Lois V. Vierk
Born Hammond, IN , 1951
Lives in West New York, NJ
“The grant covered many expenses from the five 1994 World Premieres of my works. It also paid me for some of my time so that I was able to devote myself to completing the work I had to do.”
Lois V. Vierk, January 15, 1995
Lois V. Vierk is a composer. She has created work for many types of performing forces, from solo piano––Yeah Yeah Yeah (1990), and To Stare Astonished at the Sea (1994); to string quartet––River Beneath the River (2000), and Into the Brightening Air (2000); to chamber ensembles––Timberline (1995), and Red Shift (1989) for mixed ensemble; Simoom (1992) for eight cellos; Tusk (1981) for eighteen trombones; Go Guitars (1994) for five electric guitars; to orchestra––Devil's Punchbowl (1993).
Vierk has spent much of her career in New York City, but has also been active in Europe and Asia. Among the performers and presenters who have commissioned her music are pianists Ursula Oppens, Frederic Rzewski, Claudia Rüegg, Margaret Leng Tan, and Aki Takahashi; accordionist Guy Klucevsek; and the Kronos Quartet, Lincoln Center Festival, Bang on a Can Festival, Ensemble Modern, and Music from Japan. Her music has been performed at Carnegie Hall, Lincoln Center, Glasgow (by the BBC Scottish Symphony Orchestra), Darmstadt, Radio Bremen, the Huddersfield Festival, the Schleswig-Holstein Festival, New Music Edmonton in Canada, the Suntory Festival in Tokyo, and the Adelaide Festival in Australia. Vierk's music has been presented in portrait concerts at German Radio Cologne and in Switzerland. Her work is available on Tzadik Records, XI Records, OODiscs, Sony Classical, and Starkland Records.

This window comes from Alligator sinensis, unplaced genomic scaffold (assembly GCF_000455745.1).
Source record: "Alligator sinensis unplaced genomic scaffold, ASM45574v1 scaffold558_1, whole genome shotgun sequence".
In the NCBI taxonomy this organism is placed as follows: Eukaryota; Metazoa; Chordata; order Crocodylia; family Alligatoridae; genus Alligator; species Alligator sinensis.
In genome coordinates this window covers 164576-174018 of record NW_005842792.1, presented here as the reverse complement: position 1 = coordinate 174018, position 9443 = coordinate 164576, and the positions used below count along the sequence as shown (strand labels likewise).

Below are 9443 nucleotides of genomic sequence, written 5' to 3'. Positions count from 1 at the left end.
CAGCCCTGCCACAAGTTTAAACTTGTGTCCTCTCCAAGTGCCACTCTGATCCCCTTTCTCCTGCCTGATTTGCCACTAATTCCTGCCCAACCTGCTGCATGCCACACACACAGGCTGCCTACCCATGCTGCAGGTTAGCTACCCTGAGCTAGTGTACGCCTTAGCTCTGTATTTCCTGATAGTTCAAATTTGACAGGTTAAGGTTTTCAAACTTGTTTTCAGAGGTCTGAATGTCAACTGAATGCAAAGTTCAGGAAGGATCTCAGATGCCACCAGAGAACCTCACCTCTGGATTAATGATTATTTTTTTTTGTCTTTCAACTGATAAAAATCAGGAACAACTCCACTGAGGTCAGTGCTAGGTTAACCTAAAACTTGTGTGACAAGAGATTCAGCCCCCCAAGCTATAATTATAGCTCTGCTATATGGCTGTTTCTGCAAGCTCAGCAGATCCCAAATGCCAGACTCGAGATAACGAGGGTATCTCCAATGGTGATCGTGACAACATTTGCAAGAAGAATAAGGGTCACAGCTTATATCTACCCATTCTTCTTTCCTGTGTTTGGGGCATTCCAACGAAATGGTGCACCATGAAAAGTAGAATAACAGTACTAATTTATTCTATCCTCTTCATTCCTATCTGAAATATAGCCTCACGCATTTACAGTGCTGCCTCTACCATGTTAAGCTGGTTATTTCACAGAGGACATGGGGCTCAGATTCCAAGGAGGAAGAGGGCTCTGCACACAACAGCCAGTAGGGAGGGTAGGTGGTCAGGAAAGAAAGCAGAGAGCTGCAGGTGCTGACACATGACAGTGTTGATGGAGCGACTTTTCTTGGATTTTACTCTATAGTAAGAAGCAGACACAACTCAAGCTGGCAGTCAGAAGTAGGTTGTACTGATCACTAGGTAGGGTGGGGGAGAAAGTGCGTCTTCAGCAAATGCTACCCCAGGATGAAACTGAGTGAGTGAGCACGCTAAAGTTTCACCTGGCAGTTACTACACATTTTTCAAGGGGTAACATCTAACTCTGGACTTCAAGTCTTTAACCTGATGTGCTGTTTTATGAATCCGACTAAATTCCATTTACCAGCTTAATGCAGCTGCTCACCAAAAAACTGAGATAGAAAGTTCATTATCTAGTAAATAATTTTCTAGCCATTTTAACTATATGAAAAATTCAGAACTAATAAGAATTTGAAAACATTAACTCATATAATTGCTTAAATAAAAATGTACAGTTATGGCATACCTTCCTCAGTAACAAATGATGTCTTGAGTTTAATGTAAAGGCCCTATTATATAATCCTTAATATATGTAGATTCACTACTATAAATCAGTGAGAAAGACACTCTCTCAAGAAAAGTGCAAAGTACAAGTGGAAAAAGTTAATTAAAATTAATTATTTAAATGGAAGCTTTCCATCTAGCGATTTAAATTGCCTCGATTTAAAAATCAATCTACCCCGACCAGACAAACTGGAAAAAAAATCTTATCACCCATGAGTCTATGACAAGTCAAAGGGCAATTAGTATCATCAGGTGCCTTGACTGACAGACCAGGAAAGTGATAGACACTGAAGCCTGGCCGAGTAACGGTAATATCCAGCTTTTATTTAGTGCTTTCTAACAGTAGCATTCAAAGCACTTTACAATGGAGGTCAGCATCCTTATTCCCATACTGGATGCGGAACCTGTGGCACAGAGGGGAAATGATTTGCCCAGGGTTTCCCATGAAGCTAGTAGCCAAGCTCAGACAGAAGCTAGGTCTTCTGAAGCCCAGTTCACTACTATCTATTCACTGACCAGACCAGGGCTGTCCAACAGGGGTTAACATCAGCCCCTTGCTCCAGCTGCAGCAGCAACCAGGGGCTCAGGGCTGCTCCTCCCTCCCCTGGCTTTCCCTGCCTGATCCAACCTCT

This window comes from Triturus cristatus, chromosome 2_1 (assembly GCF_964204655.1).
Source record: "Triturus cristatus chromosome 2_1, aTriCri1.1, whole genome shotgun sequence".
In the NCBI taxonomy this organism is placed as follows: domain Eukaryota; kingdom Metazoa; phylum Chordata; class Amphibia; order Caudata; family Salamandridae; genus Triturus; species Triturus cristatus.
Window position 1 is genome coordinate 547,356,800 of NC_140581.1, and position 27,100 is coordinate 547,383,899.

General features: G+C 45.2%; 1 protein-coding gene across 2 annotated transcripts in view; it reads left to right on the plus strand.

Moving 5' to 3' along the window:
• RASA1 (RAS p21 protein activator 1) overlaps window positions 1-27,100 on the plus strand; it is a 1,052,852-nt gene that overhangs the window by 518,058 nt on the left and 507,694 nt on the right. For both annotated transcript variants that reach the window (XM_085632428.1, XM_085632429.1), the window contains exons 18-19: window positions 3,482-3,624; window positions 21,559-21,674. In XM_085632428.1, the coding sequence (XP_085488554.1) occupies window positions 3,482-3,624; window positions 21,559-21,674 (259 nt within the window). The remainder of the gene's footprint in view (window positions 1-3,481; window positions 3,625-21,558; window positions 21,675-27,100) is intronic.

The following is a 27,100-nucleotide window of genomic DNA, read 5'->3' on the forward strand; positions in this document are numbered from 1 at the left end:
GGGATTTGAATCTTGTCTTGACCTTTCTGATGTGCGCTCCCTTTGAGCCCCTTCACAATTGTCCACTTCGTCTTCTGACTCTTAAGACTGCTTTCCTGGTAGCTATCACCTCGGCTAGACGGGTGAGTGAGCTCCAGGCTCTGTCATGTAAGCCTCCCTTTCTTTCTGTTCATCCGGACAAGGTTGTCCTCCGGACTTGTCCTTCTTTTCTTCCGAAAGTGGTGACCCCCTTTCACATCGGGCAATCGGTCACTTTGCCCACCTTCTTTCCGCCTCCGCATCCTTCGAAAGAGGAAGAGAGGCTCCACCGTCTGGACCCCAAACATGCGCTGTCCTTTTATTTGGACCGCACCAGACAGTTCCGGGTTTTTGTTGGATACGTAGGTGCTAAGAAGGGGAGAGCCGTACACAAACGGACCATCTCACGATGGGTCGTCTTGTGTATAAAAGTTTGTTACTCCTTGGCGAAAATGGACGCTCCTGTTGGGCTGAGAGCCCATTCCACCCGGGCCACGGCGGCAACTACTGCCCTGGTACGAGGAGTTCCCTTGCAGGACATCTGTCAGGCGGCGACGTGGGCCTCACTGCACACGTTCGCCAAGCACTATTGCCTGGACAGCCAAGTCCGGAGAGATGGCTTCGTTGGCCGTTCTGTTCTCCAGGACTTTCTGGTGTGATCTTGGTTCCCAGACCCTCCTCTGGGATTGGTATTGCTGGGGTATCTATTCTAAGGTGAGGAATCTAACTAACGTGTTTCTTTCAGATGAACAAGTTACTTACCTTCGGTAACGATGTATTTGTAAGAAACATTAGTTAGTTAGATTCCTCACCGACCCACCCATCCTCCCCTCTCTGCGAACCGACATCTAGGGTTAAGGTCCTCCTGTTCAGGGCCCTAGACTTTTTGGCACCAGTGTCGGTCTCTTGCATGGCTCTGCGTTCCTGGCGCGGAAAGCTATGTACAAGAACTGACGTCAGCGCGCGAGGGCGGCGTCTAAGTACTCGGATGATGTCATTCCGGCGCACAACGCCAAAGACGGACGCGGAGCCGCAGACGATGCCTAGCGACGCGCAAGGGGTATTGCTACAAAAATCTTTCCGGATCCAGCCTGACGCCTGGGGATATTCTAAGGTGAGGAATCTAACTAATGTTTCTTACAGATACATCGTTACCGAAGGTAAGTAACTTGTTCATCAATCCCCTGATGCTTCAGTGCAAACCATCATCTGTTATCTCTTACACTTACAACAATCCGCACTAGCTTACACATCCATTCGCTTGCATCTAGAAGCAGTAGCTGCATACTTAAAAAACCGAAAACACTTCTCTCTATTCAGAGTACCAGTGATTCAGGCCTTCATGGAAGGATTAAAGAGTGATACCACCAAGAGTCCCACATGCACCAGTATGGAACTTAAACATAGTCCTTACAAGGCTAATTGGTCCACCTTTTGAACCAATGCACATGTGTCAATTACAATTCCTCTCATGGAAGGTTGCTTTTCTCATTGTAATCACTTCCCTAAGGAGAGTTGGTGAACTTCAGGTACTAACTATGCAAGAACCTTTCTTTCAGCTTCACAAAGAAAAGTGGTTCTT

Vierk has co-created performances with tap-dance choreographer Anita Feldman. Elise Monte and Karole Armitage have also choreographed original dances to Vierk's music that have been presented in New York City, Chicago and elsewhere. The feature-length film Everywhere At Once (2008) by Holly Fisher and Peter Lindbergh, featuring Vierk's music, premiered at the Tribeca Film Festival and has appeared in festivals in the U.S. and Europe.
Vierk studied composition at California Institute of the Arts and studied Gagaku, a form of Japanese court music, with master teachers in Los Angeles and Tokyo.
I think of myself as a composer from the generation after the minimalists, both chronologically and artistically. The concentration on sheer sensuous beauty of sound in the "long tone" works of minimalist composers in the 1970s and 1980s, especially the work of Phill Niblock, has always been arresting for me. In my own music this pure sensuous beauty is often a starting point. I work with emotional expressiveness and many kinds of sound relationships to build form and structure.
My works are developmental, often slowly unfolding, sometimes reaching high-energy climaxes. In the 1980s I started developing principles of what I call Exponential Structure, in which elements such as time, harmonic motion, rhythmic and timbral development, sound density, etc. are controlled by mathematical exponential factors. These are not abstract constructs to me, but formal ideas based on the emotional thrust of the sounds and of the piece as a whole.
I'm influenced by a rigorous analytical study of Western music with my teachers Mel Powell, Leonard Stein, and Morton Subotnick, and also by twelve years of study and performance of Gagaku, Japanese court music, with my teachers Sukeyasu Shiba and Suenobu Togi, in Tokyo and Los Angeles.